What it means to seek and receive Advice
Written by a professional woman in her late 40s and client since 2005
Having a financial adviser is like entering into a serious relationship.
If I just wanted advice on what stocks or funds to buy, I can do so online. I can also talk to bank reps eager to push their products. A financial adviser like Roy does more than sell you funds. He starts by having a holistic look at your life goals and plans. He takes time to understand you, your finances, your needs, your psychology, your family. How much you want to reveal is of course up to you, but I've found that the foundation of a good FA-client relationship is openness and trust.
Then he builds up a risk profile of you. That's important to figure out how much risk you can stomach. It isn't just about how much money you can afford to lose. It's about emotions - how much risk you can stomach before anxiety sets in.
Next he uses sophisticated tools I don't understand but which I am assured is based on empirical evidence, to build up an asset allocation strategy. Say you have $200K to invest. That amount will be used to invest in a few, say, a handful of funds.
Roy keeps track of the investment and reviews it regularly. He will track the performance of the portfolio and meet with you every few months to make tactical changes. Say Trump got elected and you get jittery and want out of the US funds. He will show you research on how the market is actually looking up despite the chaos around the election. And then you will both discuss whether it's good to pull out of the US funds, or stay fully, or maybe reduce your exposure for the time being.
Such reviews take place regularly, about once a quarter.
What I value most about Roy is his willingness to invest time to understand me as a client, and as a person. This is crucial to a successful financial advisory relationship, so he can understand my risk appetite, my blind spots, what makes me unduly confident or anxious about an investment, what is more likely to persuade me to save more each month, and coach me into making good financial decisions.
Roy excels as a sounding board. After a couple of years when I got more comfortable with him, I would ring him before making major financial decisions such as buying a property. He would talk me through my decision - once when he was on vacation in Phuket with his wife! And I would decide. I don't always agree with him. I may not do what he wants. But I always value his input.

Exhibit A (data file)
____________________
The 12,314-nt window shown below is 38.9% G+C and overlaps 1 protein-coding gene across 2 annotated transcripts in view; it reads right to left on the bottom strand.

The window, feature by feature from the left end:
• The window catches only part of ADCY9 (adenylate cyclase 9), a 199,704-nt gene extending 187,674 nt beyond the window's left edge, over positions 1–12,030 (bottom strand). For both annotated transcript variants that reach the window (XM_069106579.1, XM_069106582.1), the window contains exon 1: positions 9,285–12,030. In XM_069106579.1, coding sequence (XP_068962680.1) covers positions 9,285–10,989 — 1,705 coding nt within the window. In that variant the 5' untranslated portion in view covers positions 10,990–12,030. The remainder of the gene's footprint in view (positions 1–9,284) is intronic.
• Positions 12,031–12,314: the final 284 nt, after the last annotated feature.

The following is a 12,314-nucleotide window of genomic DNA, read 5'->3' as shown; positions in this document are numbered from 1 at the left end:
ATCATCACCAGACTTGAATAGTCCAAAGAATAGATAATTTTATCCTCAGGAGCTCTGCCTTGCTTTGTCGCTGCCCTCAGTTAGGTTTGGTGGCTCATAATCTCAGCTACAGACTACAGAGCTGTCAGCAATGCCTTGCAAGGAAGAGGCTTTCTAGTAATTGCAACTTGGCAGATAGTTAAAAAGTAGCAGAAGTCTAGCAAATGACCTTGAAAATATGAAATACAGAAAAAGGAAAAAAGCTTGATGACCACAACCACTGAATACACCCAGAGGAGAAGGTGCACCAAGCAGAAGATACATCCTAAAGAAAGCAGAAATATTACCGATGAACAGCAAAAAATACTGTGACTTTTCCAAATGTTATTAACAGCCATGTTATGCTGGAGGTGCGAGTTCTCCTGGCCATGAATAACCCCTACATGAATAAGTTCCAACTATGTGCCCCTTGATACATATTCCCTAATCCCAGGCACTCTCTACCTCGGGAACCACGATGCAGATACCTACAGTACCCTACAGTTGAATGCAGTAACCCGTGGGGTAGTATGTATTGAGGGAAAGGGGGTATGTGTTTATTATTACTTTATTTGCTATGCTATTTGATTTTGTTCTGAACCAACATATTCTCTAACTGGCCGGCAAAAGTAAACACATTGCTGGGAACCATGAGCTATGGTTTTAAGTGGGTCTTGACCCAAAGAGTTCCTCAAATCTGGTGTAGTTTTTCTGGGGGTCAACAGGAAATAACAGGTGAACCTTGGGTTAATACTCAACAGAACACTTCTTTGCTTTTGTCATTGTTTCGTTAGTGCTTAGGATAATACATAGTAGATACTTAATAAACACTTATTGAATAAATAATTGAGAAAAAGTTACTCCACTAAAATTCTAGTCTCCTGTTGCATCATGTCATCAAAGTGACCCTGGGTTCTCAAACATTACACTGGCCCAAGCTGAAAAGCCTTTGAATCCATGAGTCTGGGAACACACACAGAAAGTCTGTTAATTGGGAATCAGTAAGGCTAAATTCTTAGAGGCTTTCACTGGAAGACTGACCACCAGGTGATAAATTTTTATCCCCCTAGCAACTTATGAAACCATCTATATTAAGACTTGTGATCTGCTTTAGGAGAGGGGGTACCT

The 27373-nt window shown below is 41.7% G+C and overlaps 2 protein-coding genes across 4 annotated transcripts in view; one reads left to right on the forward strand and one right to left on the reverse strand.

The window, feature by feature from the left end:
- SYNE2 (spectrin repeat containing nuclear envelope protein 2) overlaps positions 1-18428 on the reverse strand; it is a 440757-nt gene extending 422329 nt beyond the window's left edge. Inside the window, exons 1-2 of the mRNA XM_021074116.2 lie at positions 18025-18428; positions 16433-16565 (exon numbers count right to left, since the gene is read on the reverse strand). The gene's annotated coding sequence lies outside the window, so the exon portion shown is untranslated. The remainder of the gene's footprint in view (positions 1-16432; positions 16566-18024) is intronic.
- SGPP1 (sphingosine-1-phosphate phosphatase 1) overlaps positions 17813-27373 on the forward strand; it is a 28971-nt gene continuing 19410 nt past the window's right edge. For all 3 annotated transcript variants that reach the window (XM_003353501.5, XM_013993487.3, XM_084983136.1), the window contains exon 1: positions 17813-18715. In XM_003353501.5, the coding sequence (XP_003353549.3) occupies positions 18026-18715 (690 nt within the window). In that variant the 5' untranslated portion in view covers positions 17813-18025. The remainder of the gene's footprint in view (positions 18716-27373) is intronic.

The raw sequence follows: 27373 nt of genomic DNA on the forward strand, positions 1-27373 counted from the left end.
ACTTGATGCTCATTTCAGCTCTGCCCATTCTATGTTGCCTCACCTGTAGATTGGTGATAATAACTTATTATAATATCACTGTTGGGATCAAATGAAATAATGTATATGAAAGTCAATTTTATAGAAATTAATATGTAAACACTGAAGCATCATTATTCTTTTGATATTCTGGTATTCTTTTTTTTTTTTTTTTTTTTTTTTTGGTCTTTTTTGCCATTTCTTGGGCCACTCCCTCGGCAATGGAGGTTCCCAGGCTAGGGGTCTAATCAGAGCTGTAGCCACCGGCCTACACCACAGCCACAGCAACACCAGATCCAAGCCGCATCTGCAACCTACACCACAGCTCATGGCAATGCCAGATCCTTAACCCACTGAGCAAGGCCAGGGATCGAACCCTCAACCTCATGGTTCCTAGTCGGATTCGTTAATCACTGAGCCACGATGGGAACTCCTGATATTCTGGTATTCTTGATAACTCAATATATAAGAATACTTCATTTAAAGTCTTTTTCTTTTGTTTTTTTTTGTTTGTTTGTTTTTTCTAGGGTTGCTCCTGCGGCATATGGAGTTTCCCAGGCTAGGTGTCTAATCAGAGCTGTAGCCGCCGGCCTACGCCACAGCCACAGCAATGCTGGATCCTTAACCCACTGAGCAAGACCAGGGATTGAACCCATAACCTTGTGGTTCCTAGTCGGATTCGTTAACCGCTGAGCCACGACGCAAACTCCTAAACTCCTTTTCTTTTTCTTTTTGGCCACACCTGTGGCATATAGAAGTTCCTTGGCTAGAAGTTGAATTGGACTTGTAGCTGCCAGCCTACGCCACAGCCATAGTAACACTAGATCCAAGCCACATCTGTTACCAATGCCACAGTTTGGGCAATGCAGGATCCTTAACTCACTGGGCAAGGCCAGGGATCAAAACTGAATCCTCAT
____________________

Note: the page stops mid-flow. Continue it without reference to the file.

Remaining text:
We have a strong relationship - he makes his views known clearly, because he's the financial specialist. But I decide, because it's my money.
Some people baulk at having a financial adviser because of the fees you pay. I'm a believer that nothing is free. If you don't pay for financial advice, it's because the person selling you that financial product is getting a cut from the seller. Then you never know if the person is selling you something that makes sense for your needs or for his own commission.
I like Roy's fee-for-service model because it's clean and upfront, and there's no hidden agenda. You pay a wrap fee per year, of X per cent of your portfolio. Because his fee doesn't depend on the sales charges that most funds charge, he has every incentive to recommend you funds with very low sales charges.
In my job, I am quite decisive and clear-headed. When it came to financial management, I was very much a newbie and unsure in my 20s. Over the years, making investment mistakes on my own, and then reading up, talking to friends and with Roy, I've learnt some stuff about investment - not enough to go it alone, but enough to be decisive when guided by good advice.
It's very reassuring when Roy tells me I have enough for my future needs to step out of my current job into a lower-paying one if I wanted to.
I find it puzzling when successful professional women who function at a high-level at work, become the xiao nu ren (little woman) when it comes to their personal finances, handing over the reins completely to their husband or partner, believing that handling money is the man's domain. If the husband is disciplined and has the knowledge to invest wisely, well and good. But if he doesn't, it's a risky thing to do, to leave your financial future in the hands of an amateur. The couple should consider taking advice.
I sometimes try to tell my friends - it's your money, you earned it, you invest it. If you don't know how, do what you do in the workplace - source for and buy the service you need.